When travelling, there are certain rules of etiquette that everyone should adhere to. Not everyone does of course, and some travellers push the very boundaries of respect and decency and give everyone a bad name. But you don’t have to join them. You can be one of those travellers who others will have no annoying stories about just because you were pleasant to be around. How do you become one of those travellers? Read on to find out.
Learn a few phrases.
“Please”, “thank you”, and “where is the bathroom” are three obviously necessary phrases, but keeping a few others in your back pocket and learning just a tiny bit of the local language not only helps you better navigate a foreign country, but also shows a greater level of respect to the locals.
You don’t have to be fluent; people everywhere generally appreciate when a visitor makes an attempt to communicate in their tongue. When they see that you took the time to learn some of their language, they’ll be much more willing to lend a hand if you’re in need of help.
According to Ludwig Wittgenstein, “The limits of your language are the limits of your world”, and the Austrian philosopher was spot on. Knowing more than one language opens up a vast world of travel possibilities, and you can use it as an excuse to meet new people and practice your language skills with them.
Research local customs.
This should be common sense, but it is surprising just how much naivety is out there amongst travellers. You don’t want to accidentally offend your hosts or people on the long distance bus by unknowingly committing some heinous social faux pas.
For example, in Japan you always take your shoes off before entering someone’s home (so make sure you’ve got clean socks on, you filthy animal). Avoid thanking someone in Russia with yellow flowers, as they symbolise that you’re breaking up with them. On the other hand, red flowers are traditionally used for gravesites and war veterans. In fact, just play it safe and don’t gift flowers in Russia. It’s rude to add salt to your meal in Egypt. That’s like telling the chef they didn’t season it right (so just deal with it). Don’t talk business at the table in Bolivia, make sure you show up fashionably late to dinner in Venezuela, and if you find yourself eating with certain Inuit families up in Canada, feel free to fart afterwards as a display of your appreciation.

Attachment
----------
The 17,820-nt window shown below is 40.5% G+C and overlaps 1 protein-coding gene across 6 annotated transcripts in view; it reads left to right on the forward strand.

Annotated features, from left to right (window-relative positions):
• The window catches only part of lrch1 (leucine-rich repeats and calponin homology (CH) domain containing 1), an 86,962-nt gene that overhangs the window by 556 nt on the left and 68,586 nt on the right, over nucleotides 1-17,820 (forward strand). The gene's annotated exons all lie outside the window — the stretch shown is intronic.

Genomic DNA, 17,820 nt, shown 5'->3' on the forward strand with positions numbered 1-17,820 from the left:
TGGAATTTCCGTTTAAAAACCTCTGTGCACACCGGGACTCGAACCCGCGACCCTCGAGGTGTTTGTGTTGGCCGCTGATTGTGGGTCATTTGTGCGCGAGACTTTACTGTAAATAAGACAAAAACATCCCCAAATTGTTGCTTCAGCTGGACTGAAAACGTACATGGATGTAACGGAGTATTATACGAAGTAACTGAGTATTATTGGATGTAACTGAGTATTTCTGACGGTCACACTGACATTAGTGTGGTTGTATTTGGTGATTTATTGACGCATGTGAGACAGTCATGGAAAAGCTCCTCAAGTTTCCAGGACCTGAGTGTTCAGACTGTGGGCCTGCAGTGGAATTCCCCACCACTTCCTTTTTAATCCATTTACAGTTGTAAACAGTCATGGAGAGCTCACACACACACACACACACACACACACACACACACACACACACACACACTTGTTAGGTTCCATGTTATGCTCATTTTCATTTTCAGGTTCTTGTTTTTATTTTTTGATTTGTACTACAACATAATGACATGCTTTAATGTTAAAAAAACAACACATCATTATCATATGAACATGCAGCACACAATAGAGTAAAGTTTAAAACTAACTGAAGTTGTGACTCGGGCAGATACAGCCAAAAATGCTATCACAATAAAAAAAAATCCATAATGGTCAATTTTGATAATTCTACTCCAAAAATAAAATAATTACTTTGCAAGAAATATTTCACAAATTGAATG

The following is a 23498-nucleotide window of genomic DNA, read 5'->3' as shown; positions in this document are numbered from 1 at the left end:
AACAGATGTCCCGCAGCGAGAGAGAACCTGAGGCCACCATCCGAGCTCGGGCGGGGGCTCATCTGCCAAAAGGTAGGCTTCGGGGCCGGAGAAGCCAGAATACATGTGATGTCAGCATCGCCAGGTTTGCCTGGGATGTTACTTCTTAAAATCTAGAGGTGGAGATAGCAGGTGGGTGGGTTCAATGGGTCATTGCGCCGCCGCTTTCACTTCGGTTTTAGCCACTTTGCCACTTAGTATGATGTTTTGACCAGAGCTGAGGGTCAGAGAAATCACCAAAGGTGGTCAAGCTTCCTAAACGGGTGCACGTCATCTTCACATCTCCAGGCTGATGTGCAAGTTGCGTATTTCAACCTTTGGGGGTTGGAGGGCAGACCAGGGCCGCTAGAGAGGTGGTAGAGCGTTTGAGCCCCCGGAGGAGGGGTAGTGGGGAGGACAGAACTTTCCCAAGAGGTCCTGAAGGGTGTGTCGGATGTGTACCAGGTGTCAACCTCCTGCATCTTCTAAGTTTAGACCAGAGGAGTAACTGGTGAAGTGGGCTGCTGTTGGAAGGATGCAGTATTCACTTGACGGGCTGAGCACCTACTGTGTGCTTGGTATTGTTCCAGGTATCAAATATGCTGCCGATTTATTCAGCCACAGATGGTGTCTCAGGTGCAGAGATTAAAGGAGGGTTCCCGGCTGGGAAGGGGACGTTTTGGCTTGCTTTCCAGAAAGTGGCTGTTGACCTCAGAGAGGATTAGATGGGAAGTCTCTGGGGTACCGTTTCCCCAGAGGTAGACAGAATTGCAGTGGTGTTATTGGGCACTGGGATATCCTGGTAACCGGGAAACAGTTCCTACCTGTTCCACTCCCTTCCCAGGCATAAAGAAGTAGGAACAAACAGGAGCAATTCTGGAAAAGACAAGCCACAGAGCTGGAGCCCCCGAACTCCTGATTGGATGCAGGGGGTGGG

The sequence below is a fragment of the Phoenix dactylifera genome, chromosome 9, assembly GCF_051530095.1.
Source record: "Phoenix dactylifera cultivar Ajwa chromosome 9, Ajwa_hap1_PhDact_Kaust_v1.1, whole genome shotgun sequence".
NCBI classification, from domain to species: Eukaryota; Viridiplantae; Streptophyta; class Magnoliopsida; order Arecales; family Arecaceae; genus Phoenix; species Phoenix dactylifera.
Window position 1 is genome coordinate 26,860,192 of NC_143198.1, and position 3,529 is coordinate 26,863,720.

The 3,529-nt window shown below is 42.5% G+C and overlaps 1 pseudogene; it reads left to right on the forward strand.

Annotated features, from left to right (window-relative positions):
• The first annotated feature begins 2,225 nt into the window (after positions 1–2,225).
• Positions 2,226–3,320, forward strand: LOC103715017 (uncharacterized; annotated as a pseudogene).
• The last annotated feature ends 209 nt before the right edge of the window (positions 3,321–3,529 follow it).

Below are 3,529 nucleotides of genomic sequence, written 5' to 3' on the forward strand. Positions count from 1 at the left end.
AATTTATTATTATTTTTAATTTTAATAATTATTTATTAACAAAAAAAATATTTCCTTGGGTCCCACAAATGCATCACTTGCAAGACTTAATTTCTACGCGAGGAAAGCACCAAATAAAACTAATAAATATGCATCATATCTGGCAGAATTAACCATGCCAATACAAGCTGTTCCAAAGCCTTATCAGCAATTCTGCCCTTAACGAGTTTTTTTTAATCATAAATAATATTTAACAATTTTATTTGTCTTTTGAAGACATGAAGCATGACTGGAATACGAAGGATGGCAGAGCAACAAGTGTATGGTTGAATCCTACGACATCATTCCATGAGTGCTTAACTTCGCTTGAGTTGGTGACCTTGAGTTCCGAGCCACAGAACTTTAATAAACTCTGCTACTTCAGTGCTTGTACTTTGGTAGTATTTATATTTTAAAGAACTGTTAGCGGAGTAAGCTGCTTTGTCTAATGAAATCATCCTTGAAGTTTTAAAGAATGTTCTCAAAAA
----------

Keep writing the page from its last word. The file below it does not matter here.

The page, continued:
There are so many local idiosyncrasies and customs around the world that locals really don’t expect you to instantly know and understand every single one as a traveller. As long as you are coming from a place of general respect, and are making an effort but still manage to slip up a little bit, people generally don’t mind. You may get a polite reminder at most or people will try and help you understand in a friendly way, and it can actually be a fantastic learning experience and a way to connect with local culture. You are a guest there after all, and in my experience many people can be quite forgiving of most faux pas as long as you are making the effort to try and be respectful. That is the key, respect.
It is when travellers don’t have that respect that locals can get offended, and rightfully so.
Respect local norms and don’t act like a tourist.
Travelling the world is still technically a holiday of sorts, and you are still out there to have fun. That is fine and completely understandable, to an extent. But all that doesn’t mean that your gap year is an 18 – 30 party resort in Benidorm where lewd, drunken behaviour is the norm and you can get away with doing what you want, when you want.
All that means is just respecting the norms of the country you are in. If you are in a relatively conservative country, don’t swan around in a bikini top and hotpants or a beer chang singlet and shorts all the time. That dress has a time and a place of course, but just be sensible about it and look at what locals and expats are wearing. If you are visiting a temple, holy site or area of outstanding natural beauty, be aware that getting naked for a selfie is most likely a dick move.